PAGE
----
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Heroin gang member ordered to repay £130,000 by court
A criminal jailed for six years for his role in a multi-million-pound heroin supply chain, and a further 32 months for money laundering, has been ordered to repay more than £130,000 of his ill-gotten gains.
Faisal Amin, 27, of Salt Street, Manningham, Bradford, and his two sisters, who were jailed for fraud and money laundering, were ordered to pay almost £200,000 between them by a judge at a Proceeds of Crime hearing at Leeds Crown Court yesterday.
Amin was sentenced to six years’ imprisonment in July 2011 after he was one of nine men to plead guilty to conspiring to supply heroin.
The nine were jailed for a total of 50 years for the conspiracy which flooded the streets of the UK with drugs valued at more than £6 million at street level.
Amin was the link between drugs baron Mohammed Arif Hassan and his supplier, with a Bradford flat being used as a “bash house” to cut heroin for sale to other casual contract conspirators.
Money and drugs were regularly passed between two drugs gangs in Bradford and Sheffield.
He was given the further sentence of 32 months in April last year after pleading guilty to four charges of money laundering.
His sisters, Soumia and Saima Amin were both jailed for 16 months by Judge James Spencer QC, after they admitted fraud and money laundering.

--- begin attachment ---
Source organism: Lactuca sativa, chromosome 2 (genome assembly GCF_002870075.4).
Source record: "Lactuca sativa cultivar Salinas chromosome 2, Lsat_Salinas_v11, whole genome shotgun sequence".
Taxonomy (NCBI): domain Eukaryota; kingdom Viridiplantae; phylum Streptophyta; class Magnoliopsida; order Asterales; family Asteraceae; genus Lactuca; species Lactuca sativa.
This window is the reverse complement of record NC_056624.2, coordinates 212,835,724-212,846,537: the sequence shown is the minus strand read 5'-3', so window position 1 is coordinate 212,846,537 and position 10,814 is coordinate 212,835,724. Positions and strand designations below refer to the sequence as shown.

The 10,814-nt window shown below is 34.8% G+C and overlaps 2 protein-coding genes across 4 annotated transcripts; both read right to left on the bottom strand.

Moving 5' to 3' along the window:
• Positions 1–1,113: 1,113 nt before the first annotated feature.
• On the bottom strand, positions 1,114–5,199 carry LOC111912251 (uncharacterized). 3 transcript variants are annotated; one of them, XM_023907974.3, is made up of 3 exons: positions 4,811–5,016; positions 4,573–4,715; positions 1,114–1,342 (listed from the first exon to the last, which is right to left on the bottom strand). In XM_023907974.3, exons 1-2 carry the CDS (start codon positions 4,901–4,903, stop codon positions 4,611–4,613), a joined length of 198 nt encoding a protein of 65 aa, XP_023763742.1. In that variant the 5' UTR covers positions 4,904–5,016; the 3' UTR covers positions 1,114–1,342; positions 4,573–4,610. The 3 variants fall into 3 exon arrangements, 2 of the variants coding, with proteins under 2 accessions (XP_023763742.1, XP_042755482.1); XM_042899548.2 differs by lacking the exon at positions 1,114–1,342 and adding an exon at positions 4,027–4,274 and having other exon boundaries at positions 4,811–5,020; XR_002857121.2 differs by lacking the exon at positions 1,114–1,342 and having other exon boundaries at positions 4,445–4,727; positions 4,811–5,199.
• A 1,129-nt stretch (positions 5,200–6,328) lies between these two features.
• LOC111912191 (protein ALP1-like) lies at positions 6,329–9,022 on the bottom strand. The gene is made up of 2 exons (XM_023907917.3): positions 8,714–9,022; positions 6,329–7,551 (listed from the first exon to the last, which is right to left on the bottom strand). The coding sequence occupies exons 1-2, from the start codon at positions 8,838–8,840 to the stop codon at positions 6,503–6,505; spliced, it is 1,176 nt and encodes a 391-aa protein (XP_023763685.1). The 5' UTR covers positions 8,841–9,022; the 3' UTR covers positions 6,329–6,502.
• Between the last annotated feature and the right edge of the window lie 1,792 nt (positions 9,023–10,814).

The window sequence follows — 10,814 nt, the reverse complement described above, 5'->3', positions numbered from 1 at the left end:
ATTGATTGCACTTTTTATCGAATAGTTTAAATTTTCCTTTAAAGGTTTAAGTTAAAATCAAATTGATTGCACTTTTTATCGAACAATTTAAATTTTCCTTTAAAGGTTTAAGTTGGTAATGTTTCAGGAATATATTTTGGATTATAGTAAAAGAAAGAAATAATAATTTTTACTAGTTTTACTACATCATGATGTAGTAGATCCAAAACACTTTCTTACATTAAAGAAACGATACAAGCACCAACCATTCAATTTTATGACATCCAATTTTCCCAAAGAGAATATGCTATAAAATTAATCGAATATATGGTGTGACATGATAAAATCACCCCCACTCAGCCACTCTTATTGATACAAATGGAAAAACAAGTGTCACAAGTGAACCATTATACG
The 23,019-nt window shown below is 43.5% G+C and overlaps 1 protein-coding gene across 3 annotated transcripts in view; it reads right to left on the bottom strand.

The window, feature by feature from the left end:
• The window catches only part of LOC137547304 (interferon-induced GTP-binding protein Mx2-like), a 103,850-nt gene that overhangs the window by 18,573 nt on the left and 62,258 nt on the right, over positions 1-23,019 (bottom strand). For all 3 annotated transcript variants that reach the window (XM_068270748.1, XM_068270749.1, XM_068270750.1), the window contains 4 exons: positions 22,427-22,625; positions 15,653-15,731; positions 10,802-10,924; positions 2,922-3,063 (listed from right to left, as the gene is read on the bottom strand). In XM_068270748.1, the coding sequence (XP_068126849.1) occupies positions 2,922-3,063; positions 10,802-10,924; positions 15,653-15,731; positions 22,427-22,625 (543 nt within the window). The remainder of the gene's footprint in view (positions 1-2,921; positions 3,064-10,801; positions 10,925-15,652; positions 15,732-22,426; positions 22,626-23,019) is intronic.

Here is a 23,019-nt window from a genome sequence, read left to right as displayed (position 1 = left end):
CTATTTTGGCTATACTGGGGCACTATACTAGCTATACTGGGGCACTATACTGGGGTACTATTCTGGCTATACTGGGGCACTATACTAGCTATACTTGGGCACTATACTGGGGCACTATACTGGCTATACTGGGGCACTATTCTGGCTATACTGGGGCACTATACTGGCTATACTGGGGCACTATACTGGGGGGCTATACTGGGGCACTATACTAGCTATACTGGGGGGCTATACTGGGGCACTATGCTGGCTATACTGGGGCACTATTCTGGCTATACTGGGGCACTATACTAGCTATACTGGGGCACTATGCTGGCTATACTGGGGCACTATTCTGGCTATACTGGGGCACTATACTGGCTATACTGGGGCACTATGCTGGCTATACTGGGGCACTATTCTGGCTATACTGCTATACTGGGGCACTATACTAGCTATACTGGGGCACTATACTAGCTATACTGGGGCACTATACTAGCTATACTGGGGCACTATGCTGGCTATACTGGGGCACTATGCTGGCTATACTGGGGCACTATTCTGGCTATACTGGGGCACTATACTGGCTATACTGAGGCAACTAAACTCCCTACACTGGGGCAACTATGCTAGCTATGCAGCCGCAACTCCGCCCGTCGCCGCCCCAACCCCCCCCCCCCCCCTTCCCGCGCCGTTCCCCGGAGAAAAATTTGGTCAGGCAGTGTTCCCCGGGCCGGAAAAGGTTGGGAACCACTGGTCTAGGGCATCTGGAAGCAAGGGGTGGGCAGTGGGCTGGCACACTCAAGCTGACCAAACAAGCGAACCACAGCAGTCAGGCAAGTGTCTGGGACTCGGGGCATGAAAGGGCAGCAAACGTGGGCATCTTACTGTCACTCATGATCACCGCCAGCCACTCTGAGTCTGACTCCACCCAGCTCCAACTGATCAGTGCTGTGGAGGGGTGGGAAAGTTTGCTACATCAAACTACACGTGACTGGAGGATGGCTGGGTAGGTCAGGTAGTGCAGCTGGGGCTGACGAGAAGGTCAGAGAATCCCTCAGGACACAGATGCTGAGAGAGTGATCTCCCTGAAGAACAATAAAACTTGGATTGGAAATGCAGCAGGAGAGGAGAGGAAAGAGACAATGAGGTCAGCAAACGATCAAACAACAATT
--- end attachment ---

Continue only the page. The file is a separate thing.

Yesterday, Judge Spencer ordered Faisal Amin to pay £132,724, Saima Amin to pay £61,686 and Soumia Amin to pay £662. They will face a further jail term if they do not pay.
After the case, Temporary Detective Chief Inspector Tony Nicholson, of Bradford CID, said it was a significant confiscation for the Bradford POCA Team, which has now clawbacked £481,906 from criminals in this financial year.
“Faisal Amin generated money through the supply of drugs to support a lifestyle for both him and his family,” he said.
“His sisters, Soumia and Saima, knowingly supported him in this illegal venture, which saw large amounts of cash and houses acquired along the way.
“All three of them have now been ordered by the courts to pay back these ill-gotten gains or face further time in prison.
"This case should send out a strong message to anyone living off the proceeds of crime.”
West Yorkshire Police and Crime Commissioner Mark Burns-Williamson praised the hard work of police in gathering evidence to allow the confiscation hearing to take place.
"This is a significant amount of money seized that hits criminals where it hurts and can now be invested back into the community that suffered as a result of the crimes committed by this family," he said.
"Some of this money will come back to us but I am campaigning for all the money seized across West Yorkshire to be put back into our communities and I would urge everyone to sign my petition at http://action.westyorkshire-pcc.gov.uk/page/s/giveusbackallthemoney to get the 50 per cent kept by the Government back.
"This extra money would make a huge difference to our communities and those affected by crime and support our officers and staff in their fight against crime, making sure our communities are safer and feel safer by going after those bringing misery to law-abiding citizens."